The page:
The U.S. began late August. Drug Enforcement Administration (DEA) issued a warning to the public to be on the lookout for a “alarming emerging trend”: colorful pills and powder versions of the potent opioid fentanyl, known as “rainbow fentanyl”
“This trend appears to be a new method used by drug cartels to sell highly addictive and potentially deadly fentanyl made to look like candy to children and young people,” the agency said.
While some drug specialists warn that focusing just on the rainbow variety of fentanyl may hide other equally hazardous forms of the drug, fentanyl does pose a threat to young people’s life, particularly if they are unaware that they are taking it. Find out more about rainbow fentanyl here, along with advice on how to safeguard your family.
The emphasis on rainbow fentanyl could be deceiving
Drug specialists worry that too much attention is being paid to the dangers posed by rainbow fentanyl, despite the fact that illicitly made fentanyl is extremely toxic in all colors.
“Children are receiving medications, and some of them are passing away as a result. Dean Shold, co-founder of the nonprofit organization FentCheck, which offers fentanyl test strips and drug education, declares that this is unquestionably a distraction.
Another problem is that the DEA hasn’t shown any proof that the colors are meant to lure kids in particular.
Fentanyl has been available in a variety of colors for many years, and some research suggests that color is one way drug users determine the potency of illicit substances.
According to Jon E. Zibbell, a senior public health analyst at RTI International, a nonprofit research organization that supports evidence-based solutions for public-health problems, “It’s actually keeping children safe because they know what they’re getting for each hue.”
Teens and other young people who use drugs, however, might not be aware that a substance contains fentanyl if it is marketed as a prescription drug like oxycodone or Xanax, warns Dr. Scott E. Hadland, a pediatrician and addiction specialist at Massachusetts General Hospital and Harvard Medical School.
Because drugs that are sold as one drug may actually contain a combination of different drugs, particularly hazardous ones like the animal tranquilizer xylazine and benzodiazepines, the illicit drug supply in the United States is extremely dangerous.
The chance of an overdose is increased by this unpredictability due to the interaction of the several medicines and the potential for an opioid overdose.
Hadland believes that fentanyl in various colors would make it more “interesting or thrilling” for kids. Fentanyl is already widely available on the market, he claims. I’m not sure if this will be a brand-new phenomenon that encourages previously non-using teens to start using.
Fentanyl already puts children at risk
An investigation that was published in JAMA in April found that the number of yearly overdose deaths among 14 to 18-year-olds in the U.S. has climbed over the past several years, going from around 490 in 2019 to about 950 in 2020.
Fentanyl is becoming more and more common in teen overdose deaths; in 2021, it was responsible for nearly two-thirds of all overdose deaths.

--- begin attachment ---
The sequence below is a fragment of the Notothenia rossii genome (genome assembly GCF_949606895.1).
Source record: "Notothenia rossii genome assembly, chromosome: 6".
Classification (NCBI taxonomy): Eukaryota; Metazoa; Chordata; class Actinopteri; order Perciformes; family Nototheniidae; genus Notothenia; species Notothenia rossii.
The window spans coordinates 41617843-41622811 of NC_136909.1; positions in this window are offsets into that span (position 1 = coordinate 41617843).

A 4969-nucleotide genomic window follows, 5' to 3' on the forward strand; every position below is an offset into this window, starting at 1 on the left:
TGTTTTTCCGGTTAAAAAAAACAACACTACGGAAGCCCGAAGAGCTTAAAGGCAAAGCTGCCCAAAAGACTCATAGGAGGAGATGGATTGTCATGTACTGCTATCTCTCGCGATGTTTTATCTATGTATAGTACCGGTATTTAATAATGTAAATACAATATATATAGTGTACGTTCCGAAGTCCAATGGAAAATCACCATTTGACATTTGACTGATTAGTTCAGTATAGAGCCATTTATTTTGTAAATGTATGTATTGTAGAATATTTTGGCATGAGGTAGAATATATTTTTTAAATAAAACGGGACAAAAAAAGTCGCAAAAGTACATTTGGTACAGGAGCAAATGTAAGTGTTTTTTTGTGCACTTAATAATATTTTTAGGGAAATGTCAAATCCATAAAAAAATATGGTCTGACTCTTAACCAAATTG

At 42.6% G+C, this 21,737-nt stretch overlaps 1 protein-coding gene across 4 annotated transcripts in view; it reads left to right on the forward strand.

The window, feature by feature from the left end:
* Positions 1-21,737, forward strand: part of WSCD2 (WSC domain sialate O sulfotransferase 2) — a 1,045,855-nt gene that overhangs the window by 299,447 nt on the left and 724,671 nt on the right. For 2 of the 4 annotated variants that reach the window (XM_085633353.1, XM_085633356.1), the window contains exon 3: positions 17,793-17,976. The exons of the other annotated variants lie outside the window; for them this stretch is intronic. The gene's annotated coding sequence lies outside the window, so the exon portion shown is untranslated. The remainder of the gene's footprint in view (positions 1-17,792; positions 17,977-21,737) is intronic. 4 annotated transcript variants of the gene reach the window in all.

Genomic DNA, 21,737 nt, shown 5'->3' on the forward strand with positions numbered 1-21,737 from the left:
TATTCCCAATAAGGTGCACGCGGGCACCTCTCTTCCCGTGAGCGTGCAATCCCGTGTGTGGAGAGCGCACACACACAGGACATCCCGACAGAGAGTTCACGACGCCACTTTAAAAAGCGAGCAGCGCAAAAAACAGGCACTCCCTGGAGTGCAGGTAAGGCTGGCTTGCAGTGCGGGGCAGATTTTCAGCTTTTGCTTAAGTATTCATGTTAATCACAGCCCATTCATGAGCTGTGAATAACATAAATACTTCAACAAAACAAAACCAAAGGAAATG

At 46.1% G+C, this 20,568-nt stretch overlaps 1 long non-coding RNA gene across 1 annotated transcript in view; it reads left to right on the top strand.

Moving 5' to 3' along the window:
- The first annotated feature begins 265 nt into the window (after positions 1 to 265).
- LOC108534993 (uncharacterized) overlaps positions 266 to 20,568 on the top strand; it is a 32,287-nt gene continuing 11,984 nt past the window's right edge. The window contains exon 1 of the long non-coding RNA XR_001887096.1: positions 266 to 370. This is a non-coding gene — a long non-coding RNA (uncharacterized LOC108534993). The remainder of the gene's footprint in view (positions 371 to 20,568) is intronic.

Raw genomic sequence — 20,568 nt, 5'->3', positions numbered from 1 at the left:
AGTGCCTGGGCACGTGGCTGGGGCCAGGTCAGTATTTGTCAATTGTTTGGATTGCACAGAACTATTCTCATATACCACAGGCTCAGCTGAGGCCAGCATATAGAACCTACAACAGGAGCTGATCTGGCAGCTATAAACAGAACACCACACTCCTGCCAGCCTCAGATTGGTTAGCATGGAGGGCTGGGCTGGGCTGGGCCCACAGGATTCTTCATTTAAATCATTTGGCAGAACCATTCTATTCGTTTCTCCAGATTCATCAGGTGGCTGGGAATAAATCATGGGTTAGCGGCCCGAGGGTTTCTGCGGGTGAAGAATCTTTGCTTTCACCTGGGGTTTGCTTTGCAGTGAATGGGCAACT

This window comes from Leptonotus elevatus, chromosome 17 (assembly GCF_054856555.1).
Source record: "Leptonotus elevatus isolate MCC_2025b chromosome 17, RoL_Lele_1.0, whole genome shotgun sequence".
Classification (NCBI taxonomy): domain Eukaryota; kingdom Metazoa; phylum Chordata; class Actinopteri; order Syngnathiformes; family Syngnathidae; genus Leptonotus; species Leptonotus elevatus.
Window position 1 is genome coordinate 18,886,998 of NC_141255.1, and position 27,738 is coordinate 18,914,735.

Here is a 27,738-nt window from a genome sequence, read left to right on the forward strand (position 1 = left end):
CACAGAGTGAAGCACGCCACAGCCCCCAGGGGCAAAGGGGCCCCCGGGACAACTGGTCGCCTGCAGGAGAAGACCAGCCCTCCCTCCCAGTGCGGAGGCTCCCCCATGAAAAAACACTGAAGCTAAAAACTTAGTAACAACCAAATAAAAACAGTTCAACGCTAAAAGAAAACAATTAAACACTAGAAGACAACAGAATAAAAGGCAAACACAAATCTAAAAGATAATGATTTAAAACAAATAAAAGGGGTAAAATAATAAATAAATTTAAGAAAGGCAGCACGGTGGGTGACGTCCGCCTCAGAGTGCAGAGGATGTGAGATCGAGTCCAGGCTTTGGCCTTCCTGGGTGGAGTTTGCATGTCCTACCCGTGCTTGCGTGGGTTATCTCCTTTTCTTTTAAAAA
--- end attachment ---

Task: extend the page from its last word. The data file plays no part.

According to Joseph Palamar, an associate professor of medicine at New York University Langone who specializes in the epidemiology of drug use, it’s also increasingly typical for manufacturers to press fentanyl to resemble prescription medications.
For instance, many blue and M30-pressed colored fentanyl tablets are colored to imitate the opioid oxycodone.
Palamar and colleagues showed that the percentage of fentanyl confiscated in pill form increased from 13.8% in 2018 to 29.2% in 2021 in a study that was published in the May issue of Drug and Alcohol Dependence.
He says, “I’d caution [my children] that] exposure to even a small bit of fentanyl exposure can be enough to kill someone.”
How to safeguard your children
All medications must be kept out of the reach of youngsters, according to Palamar. I’m not sure if producers or distributors of these new medications intend for them to appeal to children, but the possibility that they might do so bothers me, says Palamar.
What concerns me is the possibility that a child or adult would mistake one of these fentanyl pills for candy if a parent, sibling, or friend of the child leaves one lying around.
According to Hadland, talking openly with teenagers about the risks of illegal drugs can assist to safeguard them. He advises teenagers to be aware that fentanyl may be present in illegally obtained pills and that even a small dose can be lethal.
The opioid overdose reversal medicine Narcan, which can save a life, should also be kept on hand by parents. Hadland says, “I think of it like a fire extinguisher.” It’s the item you always want to have at home but hope you never have to use.
According to Hadland, some kids use illegal substances as a coping mechanism for addiction or a mental health condition. Parents should be alert for warning signs.
He cites the fact that youths regularly use alcohol, marijuana, or nicotine as examples of less dangerous drugs they might try before moving on to more dangerous ones. School difficulties and changes or deterioration in their relationships might also be red flags.
However, prevention is always ideal, and one of the greatest ways to defend against drug use is to make sure that kids receive care for any mental-health issues.
“I believe that discussions are frequently rather alarmist: ‘Look at this new medication! Imagine if this reached your neighborhood,'” says Hadland.
“We must also keep in mind that many of the young people who use these substances are dealing with addiction or mental health issues that are not being adequately treated. And we must ensure that we are allocating resources in that direction.